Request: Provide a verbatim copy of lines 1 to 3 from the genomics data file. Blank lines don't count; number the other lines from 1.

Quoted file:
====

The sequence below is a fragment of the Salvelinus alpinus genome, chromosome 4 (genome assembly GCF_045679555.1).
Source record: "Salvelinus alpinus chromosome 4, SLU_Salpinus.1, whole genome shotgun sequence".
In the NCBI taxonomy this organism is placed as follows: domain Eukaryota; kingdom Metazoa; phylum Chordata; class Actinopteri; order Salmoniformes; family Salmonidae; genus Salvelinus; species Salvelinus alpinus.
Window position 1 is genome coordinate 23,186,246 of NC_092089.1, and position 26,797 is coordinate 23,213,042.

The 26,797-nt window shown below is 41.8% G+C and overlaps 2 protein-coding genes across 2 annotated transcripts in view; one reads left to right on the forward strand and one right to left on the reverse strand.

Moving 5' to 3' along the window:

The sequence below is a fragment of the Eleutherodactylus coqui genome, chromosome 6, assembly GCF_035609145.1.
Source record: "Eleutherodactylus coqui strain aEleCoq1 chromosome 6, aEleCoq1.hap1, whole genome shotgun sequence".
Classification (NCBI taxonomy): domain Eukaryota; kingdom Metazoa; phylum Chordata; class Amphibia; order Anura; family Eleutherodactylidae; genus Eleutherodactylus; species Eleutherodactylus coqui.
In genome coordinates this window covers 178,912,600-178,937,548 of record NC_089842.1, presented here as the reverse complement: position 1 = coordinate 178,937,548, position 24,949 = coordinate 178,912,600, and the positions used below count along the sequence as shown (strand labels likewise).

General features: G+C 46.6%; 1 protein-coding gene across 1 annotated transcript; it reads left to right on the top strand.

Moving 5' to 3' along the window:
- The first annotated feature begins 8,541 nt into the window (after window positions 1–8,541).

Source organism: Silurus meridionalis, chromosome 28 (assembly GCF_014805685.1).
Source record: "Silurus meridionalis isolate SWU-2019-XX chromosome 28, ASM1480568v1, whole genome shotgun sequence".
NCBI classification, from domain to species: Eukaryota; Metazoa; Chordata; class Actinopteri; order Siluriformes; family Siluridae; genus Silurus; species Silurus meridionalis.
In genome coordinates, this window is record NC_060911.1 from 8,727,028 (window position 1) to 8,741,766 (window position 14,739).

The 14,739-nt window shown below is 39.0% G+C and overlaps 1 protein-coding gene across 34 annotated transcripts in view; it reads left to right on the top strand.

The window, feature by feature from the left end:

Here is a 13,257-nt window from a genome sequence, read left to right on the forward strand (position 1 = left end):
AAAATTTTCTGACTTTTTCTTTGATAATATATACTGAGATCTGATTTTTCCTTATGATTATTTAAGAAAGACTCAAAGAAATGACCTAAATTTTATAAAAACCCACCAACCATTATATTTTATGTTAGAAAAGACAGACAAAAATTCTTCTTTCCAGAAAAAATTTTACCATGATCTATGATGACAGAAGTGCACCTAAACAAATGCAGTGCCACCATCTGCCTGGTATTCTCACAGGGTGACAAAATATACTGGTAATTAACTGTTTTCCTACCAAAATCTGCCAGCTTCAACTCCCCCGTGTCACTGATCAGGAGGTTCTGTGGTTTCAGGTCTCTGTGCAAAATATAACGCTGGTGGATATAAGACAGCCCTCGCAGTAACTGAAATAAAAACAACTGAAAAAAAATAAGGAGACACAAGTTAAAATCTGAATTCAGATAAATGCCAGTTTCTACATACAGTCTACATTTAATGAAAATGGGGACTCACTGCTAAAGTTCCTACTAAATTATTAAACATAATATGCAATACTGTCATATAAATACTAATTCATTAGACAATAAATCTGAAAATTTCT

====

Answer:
The sequence below is a fragment of the Salvelinus alpinus genome, chromosome 4 (genome assembly GCF_045679555.1).
Source record: "Salvelinus alpinus chromosome 4, SLU_Salpinus.1, whole genome shotgun sequence".
In the NCBI taxonomy this organism is placed as follows: domain Eukaryota; kingdom Metazoa; phylum Chordata; class Actinopteri; order Salmoniformes; family Salmonidae; genus Salvelinus; species Salvelinus alpinus.